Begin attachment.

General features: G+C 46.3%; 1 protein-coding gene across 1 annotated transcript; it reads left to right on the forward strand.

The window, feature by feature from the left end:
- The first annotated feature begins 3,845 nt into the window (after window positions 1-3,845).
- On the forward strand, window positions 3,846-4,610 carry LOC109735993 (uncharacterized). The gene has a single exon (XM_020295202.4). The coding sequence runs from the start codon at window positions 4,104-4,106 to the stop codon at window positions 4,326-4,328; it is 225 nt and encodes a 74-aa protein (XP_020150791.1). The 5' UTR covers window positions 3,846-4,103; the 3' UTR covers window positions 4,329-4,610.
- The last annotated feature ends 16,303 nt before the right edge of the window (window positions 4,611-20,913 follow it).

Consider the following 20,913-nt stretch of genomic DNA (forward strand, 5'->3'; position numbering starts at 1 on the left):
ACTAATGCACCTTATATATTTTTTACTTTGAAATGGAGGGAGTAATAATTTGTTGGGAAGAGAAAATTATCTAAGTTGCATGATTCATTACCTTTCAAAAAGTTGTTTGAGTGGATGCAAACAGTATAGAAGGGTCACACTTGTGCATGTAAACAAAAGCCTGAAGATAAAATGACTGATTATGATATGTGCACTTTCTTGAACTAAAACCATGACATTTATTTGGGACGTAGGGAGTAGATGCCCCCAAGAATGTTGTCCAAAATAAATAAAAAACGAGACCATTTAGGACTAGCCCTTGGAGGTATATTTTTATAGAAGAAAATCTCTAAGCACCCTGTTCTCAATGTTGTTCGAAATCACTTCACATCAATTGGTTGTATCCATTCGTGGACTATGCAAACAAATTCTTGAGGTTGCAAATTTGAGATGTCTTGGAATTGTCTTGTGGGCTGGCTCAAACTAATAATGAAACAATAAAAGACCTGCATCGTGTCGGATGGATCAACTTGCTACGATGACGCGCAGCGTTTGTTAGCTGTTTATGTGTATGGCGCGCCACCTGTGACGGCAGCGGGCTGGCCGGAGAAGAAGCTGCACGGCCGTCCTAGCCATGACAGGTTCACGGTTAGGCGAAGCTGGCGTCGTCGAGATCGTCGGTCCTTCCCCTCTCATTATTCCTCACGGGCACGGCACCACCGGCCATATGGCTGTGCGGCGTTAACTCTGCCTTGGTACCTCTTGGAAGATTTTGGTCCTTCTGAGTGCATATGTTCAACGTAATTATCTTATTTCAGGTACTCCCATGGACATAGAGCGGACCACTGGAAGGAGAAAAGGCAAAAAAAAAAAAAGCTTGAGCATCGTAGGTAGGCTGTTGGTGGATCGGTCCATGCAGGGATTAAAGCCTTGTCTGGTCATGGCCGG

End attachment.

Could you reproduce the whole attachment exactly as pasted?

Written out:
General features: G+C 46.3%; 1 protein-coding gene across 1 annotated transcript; it reads left to right on the forward strand.

The window, feature by feature from the left end:
- The first annotated feature begins 3,845 nt into the window (after window positions 1-3,845).
- On the forward strand, window positions 3,846-4,610 carry LOC109735993 (uncharacterized). The gene has a single exon (XM_020295202.4). The coding sequence runs from the start codon at window positions 4,104-4,106 to the stop codon at window positions 4,326-4,328; it is 225 nt and encodes a 74-aa protein (XP_020150791.1). The 5' UTR covers window positions 3,846-4,103; the 3' UTR covers window positions 4,329-4,610.
- The last annotated feature ends 16,303 nt before the right edge of the window (window positions 4,611-20,913 follow it).

Consider the following 20,913-nt stretch of genomic DNA (forward strand, 5'->3'; position numbering starts at 1 on the left):
ACTAATGCACCTTATATATTTTTTACTTTGAAATGGAGGGAGTAATAATTTGTTGGGAAGAGAAAATTATCTAAGTTGCATGATTCATTACCTTTCAAAAAGTTGTTTGAGTGGATGCAAACAGTATAGAAGGGTCACACTTGTGCATGTAAACAAAAGCCTGAAGATAAAATGACTGATTATGATATGTGCACTTTCTTGAACTAAAACCATGACATTTATTTGGGACGTAGGGAGTAGATGCCCCCAAGAATGTTGTCCAAAATAAATAAAAAACGAGACCATTTAGGACTAGCCCTTGGAGGTATATTTTTATAGAAGAAAATCTCTAAGCACCCTGTTCTCAATGTTGTTCGAAATCACTTCACATCAATTGGTTGTATCCATTCGTGGACTATGCAAACAAATTCTTGAGGTTGCAAATTTGAGATGTCTTGGAATTGTCTTGTGGGCTGGCTCAAACTAATAATGAAACAATAAAAGACCTGCATCGTGTCGGATGGATCAACTTGCTACGATGACGCGCAGCGTTTGTTAGCTGTTTATGTGTATGGCGCGCCACCTGTGACGGCAGCGGGCTGGCCGGAGAAGAAGCTGCACGGCCGTCCTAGCCATGACAGGTTCACGGTTAGGCGAAGCTGGCGTCGTCGAGATCGTCGGTCCTTCCCCTCTCATTATTCCTCACGGGCACGGCACCACCGGCCATATGGCTGTGCGGCGTTAACTCTGCCTTGGTACCTCTTGGAAGATTTTGGTCCTTCTGAGTGCATATGTTCAACGTAATTATCTTATTTCAGGTACTCCCATGGACATAGAGCGGACCACTGGAAGGAGAAAAGGCAAAAAAAAAAAAAGCTTGAGCATCGTAGGTAGGCTGTTGGTGGATCGGTCCATGCAGGGATTAAAGCCTTGTCTGGTCATGGCCGG